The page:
Why business-continuity and disaster-recovery processes fail, and how to cure them effectively

1Executive Summary

Business continuity (BC) and disaster recovery (DR) processes have been around since the 1970s, when IT managers suddenly realized that their IT systems and data were no longer a luxury, but rather a critical necessity for running their businesses. Most large IT organizations have some sort of BC/DR plan. Shockingly, most small and medium businesses (SMB) do not. The primary SMB rationale is that they perceive a high cost versus a relative risk. Many incorrectly assume their file backup, snapshot, or image-replication technologies are adequate.* The SMB attitude toward BC/DR can be summed up as “It’s a cost center” or “It’s pricey insurance.”

Large IT organizations also see BC/DR as a cost center or insurance. However, because of the myriad supported systems, IT has to respond to and recover more frequent system outages, failures, and disasters. IT veterans know that BC/DR plans and processes are not simply a costly indulgence, but rather an essential job requirement. They must constantly balance cost and the ability to operate in the event of all kinds of disasters, and they realize that failure to prepare is a recipe for catastrophe.

They prepare hoping they never have to exercise their plans. That hope generally springs from a deep-seated anxiety and fear that their BC/DR processes will not work when they need them most. This anxiety’s root cause is directly correlated to incomplete BC/DR testing, nonexistent periodic BC/DR systematic testing, or BC/DR test failures. It’s also from IT pros’ experience with Murphy’s Law, or more specifically, from a corollary of Murphy’s Law: “Whatever can go wrong will go wrong at the worst possible time, causing the most possible damage.”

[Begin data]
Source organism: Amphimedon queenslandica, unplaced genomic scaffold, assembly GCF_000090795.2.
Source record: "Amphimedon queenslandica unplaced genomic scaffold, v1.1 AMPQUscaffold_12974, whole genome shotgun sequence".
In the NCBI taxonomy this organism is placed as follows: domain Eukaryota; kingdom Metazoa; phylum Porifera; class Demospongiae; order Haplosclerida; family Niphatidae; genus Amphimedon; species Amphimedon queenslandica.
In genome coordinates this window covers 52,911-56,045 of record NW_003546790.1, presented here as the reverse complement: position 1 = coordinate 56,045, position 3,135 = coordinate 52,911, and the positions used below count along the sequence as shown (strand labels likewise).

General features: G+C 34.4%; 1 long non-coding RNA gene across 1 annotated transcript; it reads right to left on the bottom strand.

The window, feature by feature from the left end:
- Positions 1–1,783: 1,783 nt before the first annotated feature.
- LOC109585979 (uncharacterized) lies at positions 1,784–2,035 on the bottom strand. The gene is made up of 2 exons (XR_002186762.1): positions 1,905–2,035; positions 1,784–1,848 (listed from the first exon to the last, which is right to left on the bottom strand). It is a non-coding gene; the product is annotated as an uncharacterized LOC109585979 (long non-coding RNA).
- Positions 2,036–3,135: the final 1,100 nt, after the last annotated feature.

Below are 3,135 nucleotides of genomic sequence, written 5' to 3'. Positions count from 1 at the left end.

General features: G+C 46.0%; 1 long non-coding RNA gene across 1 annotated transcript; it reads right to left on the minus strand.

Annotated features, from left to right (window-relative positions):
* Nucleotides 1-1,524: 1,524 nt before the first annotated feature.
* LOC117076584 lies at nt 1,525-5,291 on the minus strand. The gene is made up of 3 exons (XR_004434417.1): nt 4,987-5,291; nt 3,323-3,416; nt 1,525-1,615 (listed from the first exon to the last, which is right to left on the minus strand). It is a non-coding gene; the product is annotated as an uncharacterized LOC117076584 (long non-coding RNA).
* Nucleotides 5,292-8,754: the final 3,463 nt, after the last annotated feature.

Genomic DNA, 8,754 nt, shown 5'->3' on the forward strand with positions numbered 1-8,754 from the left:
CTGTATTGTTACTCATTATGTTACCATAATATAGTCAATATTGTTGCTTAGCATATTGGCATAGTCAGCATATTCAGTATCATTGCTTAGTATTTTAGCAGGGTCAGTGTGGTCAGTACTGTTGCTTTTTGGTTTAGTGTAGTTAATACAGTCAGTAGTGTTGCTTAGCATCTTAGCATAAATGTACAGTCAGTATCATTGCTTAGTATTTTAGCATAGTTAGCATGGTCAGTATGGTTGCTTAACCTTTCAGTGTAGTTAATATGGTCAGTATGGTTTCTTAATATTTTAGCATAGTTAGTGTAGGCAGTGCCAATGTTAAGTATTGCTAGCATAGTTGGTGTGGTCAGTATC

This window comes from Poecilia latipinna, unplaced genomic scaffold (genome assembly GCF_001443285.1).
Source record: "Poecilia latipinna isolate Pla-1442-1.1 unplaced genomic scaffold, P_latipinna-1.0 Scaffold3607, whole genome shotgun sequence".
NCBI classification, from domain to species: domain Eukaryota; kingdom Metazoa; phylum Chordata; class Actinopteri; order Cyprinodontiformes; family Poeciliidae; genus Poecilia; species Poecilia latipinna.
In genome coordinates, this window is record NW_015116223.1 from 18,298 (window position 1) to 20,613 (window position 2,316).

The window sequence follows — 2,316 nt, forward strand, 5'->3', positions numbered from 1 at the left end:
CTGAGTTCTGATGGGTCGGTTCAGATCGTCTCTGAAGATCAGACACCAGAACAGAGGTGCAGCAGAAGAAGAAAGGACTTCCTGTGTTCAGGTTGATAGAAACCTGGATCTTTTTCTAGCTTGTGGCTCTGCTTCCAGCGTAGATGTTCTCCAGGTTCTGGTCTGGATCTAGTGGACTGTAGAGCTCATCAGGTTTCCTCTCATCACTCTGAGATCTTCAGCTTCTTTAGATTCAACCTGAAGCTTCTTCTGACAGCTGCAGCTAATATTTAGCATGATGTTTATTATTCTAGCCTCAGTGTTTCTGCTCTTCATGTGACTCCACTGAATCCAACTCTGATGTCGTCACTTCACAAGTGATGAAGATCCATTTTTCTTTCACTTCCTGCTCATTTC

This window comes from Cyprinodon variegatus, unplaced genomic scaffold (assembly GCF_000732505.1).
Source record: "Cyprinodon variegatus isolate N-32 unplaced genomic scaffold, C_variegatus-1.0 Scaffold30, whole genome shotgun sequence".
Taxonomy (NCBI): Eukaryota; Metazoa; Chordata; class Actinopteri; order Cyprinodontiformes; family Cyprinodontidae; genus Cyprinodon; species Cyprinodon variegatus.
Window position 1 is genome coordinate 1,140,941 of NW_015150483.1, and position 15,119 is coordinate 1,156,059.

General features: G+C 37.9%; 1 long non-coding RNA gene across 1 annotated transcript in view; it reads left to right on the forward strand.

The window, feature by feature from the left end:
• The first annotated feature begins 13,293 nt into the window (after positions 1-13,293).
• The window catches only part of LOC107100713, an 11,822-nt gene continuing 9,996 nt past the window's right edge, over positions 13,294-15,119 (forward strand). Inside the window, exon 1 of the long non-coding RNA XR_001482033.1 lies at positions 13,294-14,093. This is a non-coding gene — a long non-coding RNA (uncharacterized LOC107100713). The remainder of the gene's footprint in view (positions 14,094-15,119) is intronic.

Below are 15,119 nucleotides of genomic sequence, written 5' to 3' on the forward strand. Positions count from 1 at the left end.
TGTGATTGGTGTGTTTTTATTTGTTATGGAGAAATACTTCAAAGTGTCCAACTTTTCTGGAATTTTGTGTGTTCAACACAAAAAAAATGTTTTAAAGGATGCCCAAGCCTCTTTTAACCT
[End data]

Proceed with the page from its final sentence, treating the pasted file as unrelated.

Why? How complicated can it be? IT professionals have been solving more difficult and convoluted problems for decades. Why do BC/DR processes continue to vex so many IT organizations, especially when there is a wide breadth of new technologies and services — such as “backup as a service” (BaaS) and “disaster recovery as a service” (DRaaS) — that make BC/DR so much simpler? That is what this paper investigates, explaining the ins and outs of BC/DR issues and detailing the methodologies that are proving they can cure this problem.

Note: data protection is only part of an effective BC/DR plan, which also includes facilities, people, networks, equipment, access, etc.) 

Relevant Analyst
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Marc Staimer

President & Chief Dragon Slayer Dragon Slayer Consulting

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